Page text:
Companies offer stock options to rank-and-file employees to deter them from reporting financial misconduct, according to a new study that may have implications for regulatory efforts to encourage whistleblowing.
The study found firms involved in financial reporting violations granted more rank-and-file options during periods of misreporting than a control sample and that those firms were more likely to avoid whistleblower allegations.
“Employees are less likely to blow the whistle about corporate misconduct if they benefit from it,” the paper concludes, adding that “when a higher share of their compensation is tied to firm performance, employees are more likely to facilitate (either directly or indirectly) wrongdoing.”
Researchers from Arizona State University, Rutgers Business School, and Columbia Business School used a sample of 784 shareholder actions involving 663 companies for their study, which is expected to be published in an upcoming issue of the Journal of Accounting and Economics.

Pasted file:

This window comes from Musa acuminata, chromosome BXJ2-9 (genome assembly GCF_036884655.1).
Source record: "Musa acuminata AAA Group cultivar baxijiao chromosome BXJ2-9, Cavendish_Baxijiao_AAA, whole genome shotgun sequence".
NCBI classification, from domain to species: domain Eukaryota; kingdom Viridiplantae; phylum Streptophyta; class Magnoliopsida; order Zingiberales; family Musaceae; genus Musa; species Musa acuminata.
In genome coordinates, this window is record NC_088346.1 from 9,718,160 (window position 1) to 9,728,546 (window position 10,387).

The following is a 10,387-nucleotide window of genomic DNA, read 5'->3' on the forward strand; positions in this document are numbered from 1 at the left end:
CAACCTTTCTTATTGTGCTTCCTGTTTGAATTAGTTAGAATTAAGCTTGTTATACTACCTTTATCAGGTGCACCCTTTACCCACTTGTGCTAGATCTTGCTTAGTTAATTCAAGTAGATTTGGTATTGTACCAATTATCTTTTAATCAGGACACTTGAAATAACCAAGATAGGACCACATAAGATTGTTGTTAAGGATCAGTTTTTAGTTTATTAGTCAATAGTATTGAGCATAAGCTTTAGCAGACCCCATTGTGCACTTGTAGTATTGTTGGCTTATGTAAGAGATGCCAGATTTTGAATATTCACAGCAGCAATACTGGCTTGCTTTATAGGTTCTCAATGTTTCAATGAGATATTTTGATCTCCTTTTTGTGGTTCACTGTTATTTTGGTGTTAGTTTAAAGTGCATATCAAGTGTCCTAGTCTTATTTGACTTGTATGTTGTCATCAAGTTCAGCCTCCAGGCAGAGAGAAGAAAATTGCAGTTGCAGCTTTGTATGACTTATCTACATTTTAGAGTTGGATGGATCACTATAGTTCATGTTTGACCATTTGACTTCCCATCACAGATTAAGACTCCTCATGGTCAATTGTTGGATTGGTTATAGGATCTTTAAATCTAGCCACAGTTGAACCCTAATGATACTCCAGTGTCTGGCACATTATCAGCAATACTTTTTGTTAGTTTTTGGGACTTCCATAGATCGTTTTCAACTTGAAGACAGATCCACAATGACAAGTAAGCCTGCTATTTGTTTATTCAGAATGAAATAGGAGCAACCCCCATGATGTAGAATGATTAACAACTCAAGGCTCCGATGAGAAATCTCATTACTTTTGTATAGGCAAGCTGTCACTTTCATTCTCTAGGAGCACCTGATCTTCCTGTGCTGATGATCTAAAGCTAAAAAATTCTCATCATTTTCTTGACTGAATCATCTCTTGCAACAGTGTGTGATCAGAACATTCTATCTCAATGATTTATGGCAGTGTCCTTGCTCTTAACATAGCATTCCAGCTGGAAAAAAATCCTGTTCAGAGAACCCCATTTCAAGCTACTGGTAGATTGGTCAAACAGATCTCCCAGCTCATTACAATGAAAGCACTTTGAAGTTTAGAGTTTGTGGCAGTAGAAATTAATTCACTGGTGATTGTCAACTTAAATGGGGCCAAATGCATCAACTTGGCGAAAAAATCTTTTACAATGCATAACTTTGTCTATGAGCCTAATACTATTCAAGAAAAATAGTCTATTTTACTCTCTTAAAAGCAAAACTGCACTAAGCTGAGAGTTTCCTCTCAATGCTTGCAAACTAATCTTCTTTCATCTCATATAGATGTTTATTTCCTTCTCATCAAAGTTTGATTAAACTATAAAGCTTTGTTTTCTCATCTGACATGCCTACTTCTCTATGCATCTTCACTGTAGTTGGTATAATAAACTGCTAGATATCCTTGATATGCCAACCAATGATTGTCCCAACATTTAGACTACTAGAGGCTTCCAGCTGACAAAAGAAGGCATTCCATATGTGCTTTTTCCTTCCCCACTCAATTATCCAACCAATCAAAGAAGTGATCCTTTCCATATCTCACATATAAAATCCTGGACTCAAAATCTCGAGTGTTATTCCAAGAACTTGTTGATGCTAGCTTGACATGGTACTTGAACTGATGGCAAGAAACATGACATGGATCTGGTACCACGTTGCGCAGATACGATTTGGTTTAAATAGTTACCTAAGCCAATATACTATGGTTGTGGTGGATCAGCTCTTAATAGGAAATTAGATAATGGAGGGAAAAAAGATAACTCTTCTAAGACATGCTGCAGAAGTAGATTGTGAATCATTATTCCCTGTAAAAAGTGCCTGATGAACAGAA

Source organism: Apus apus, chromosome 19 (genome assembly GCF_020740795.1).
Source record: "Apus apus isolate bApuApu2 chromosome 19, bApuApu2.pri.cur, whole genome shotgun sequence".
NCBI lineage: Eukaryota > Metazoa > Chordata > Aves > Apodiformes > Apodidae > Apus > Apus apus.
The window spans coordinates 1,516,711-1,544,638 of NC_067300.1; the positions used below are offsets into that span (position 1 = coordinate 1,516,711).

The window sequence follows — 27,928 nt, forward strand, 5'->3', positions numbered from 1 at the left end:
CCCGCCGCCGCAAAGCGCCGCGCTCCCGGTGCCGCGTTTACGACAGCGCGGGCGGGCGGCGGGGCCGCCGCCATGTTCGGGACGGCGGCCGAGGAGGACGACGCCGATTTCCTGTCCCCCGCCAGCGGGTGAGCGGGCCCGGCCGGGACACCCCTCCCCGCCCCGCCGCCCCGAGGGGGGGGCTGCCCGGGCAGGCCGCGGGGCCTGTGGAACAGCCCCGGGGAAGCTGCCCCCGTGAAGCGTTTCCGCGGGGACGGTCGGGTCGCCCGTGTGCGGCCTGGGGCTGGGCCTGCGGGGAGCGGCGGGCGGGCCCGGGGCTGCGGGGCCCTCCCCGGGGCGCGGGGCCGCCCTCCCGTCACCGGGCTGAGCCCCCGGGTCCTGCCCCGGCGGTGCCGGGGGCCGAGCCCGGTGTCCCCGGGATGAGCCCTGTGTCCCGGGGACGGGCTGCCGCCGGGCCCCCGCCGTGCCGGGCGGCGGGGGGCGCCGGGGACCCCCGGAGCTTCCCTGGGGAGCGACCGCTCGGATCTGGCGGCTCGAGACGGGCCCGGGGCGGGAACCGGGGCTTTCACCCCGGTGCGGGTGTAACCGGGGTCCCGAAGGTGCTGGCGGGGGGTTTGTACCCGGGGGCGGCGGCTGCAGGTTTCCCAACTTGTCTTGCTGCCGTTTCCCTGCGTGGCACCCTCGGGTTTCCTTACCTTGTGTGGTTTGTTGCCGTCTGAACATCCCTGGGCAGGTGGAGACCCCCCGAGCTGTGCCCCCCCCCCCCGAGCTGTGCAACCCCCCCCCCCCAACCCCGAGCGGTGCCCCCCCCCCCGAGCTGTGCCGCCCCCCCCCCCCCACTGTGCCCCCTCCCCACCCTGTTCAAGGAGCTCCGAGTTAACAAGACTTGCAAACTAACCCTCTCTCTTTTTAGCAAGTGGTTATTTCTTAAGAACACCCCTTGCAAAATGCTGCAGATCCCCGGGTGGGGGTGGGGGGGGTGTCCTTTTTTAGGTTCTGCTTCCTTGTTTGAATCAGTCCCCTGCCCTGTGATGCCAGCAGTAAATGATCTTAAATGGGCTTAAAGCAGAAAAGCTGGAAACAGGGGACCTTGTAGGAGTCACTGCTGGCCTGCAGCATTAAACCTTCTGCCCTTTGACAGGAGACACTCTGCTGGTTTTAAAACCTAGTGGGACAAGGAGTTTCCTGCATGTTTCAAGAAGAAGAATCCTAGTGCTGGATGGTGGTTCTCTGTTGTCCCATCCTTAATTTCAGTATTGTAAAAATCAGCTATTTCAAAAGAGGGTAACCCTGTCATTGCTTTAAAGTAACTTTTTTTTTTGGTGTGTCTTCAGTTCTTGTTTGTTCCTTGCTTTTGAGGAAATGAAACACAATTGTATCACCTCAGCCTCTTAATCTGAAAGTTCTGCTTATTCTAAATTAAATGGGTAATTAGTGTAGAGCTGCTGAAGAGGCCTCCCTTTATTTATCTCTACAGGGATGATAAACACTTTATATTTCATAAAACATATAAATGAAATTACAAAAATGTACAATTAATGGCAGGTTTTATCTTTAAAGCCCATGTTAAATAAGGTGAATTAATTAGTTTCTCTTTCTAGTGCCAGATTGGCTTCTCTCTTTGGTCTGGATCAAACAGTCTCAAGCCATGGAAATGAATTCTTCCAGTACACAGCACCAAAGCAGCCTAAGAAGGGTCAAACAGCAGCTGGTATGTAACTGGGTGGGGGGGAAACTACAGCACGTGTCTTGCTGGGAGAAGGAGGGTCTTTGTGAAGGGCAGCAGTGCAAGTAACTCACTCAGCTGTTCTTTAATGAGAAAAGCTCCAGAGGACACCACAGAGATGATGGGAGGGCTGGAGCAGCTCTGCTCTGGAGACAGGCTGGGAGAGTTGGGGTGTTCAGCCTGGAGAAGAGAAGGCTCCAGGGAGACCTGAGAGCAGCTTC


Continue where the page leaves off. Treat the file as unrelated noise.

They focused on stock options in part because financial misreporting usually involves overstating performance to boost the price of a company’s shares, directly tying an employee’s expected gain from a portfolio of options to the continuation of the misconduct.
According to the study, misreporting firms grant rank-and-file options averaging 2.49% of total shares outstanding during the period that begins with the violation period and ends with discovery of the misreporting, compared to the 1.62% granted by control firms to their rank and file employees.
Moreover, misreporting firms that experienced an employee whistleblowing event granted options averaging 1.37% of total shares outstanding during the violation period, compared to 2.44% for companies that avoid whistleblowing events.
“The 78% higher usage of rank and file options in misreporting firms without whistleblowing is both statistically and economically significant,” the study says.
The researchers said their findings “are particularly relevant and timely, given recent legislative efforts to provide financial incentives to encourage employees to blow the whistle on corporate misdeeds.” While the Dodd-Frank law provides financial incentives to encourage whistleblowing, “our findings suggest firms can offer financial incentives to discourage whistleblowing,” they conclude.